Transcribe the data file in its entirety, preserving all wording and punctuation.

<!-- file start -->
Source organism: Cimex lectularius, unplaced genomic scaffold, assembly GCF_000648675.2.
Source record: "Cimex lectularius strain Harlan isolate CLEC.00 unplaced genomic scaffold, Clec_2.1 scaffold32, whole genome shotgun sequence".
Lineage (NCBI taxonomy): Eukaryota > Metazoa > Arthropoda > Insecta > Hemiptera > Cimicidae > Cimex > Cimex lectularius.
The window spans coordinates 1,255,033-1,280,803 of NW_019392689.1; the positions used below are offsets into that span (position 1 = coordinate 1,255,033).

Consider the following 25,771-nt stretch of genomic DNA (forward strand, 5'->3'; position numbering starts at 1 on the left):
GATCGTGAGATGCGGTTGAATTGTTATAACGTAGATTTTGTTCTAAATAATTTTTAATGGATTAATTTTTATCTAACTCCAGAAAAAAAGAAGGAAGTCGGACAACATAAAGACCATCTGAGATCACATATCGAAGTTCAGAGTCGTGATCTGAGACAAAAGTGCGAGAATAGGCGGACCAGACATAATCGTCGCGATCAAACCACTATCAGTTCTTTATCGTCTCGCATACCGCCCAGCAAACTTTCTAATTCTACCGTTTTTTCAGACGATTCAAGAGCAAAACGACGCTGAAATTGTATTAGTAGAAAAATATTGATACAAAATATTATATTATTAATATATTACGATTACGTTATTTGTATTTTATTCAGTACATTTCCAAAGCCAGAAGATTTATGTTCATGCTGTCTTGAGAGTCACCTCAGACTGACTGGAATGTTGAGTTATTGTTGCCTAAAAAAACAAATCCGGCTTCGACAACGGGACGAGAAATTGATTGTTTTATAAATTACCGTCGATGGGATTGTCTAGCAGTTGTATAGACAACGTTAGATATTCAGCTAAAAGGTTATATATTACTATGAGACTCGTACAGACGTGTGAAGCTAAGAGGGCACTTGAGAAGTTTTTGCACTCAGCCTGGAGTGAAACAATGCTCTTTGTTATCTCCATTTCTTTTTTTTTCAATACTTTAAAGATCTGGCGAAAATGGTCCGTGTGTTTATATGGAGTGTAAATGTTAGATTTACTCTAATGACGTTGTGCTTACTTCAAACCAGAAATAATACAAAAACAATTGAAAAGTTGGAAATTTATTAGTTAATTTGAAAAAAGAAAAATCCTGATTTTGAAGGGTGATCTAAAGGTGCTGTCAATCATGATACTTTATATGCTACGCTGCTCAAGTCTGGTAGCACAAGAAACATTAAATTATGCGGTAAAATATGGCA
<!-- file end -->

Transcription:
Source organism: Cimex lectularius, unplaced genomic scaffold, assembly GCF_000648675.2.
Source record: "Cimex lectularius strain Harlan isolate CLEC.00 unplaced genomic scaffold, Clec_2.1 scaffold32, whole genome shotgun sequence".
Lineage (NCBI taxonomy): Eukaryota > Metazoa > Arthropoda > Insecta > Hemiptera > Cimicidae > Cimex > Cimex lectularius.
The window spans coordinates 1,255,033-1,280,803 of NW_019392689.1; the positions used below are offsets into that span (position 1 = coordinate 1,255,033).

Consider the following 25,771-nt stretch of genomic DNA (forward strand, 5'->3'; position numbering starts at 1 on the left):
GATCGTGAGATGCGGTTGAATTGTTATAACGTAGATTTTGTTCTAAATAATTTTTAATGGATTAATTTTTATCTAACTCCAGAAAAAAAGAAGGAAGTCGGACAACATAAAGACCATCTGAGATCACATATCGAAGTTCAGAGTCGTGATCTGAGACAAAAGTGCGAGAATAGGCGGACCAGACATAATCGTCGCGATCAAACCACTATCAGTTCTTTATCGTCTCGCATACCGCCCAGCAAACTTTCTAATTCTACCGTTTTTTCAGACGATTCAAGAGCAAAACGACGCTGAAATTGTATTAGTAGAAAAATATTGATACAAAATATTATATTATTAATATATTACGATTACGTTATTTGTATTTTATTCAGTACATTTCCAAAGCCAGAAGATTTATGTTCATGCTGTCTTGAGAGTCACCTCAGACTGACTGGAATGTTGAGTTATTGTTGCCTAAAAAAACAAATCCGGCTTCGACAACGGGACGAGAAATTGATTGTTTTATAAATTACCGTCGATGGGATTGTCTAGCAGTTGTATAGACAACGTTAGATATTCAGCTAAAAGGTTATATATTACTATGAGACTCGTACAGACGTGTGAAGCTAAGAGGGCACTTGAGAAGTTTTTGCACTCAGCCTGGAGTGAAACAATGCTCTTTGTTATCTCCATTTCTTTTTTTTTCAATACTTTAAAGATCTGGCGAAAATGGTCCGTGTGTTTATATGGAGTGTAAATGTTAGATTTACTCTAATGACGTTGTGCTTACTTCAAACCAGAAATAATACAAAAACAATTGAAAAGTTGGAAATTTATTAGTTAATTTGAAAAAAGAAAAATCCTGATTTTGAAGGGTGATCTAAAGGTGCTGTCAATCATGATACTTTATATGCTACGCTGCTCAAGTCTGGTAGCACAAGAAACATTAAATTATGCGGTAAAATATGGCA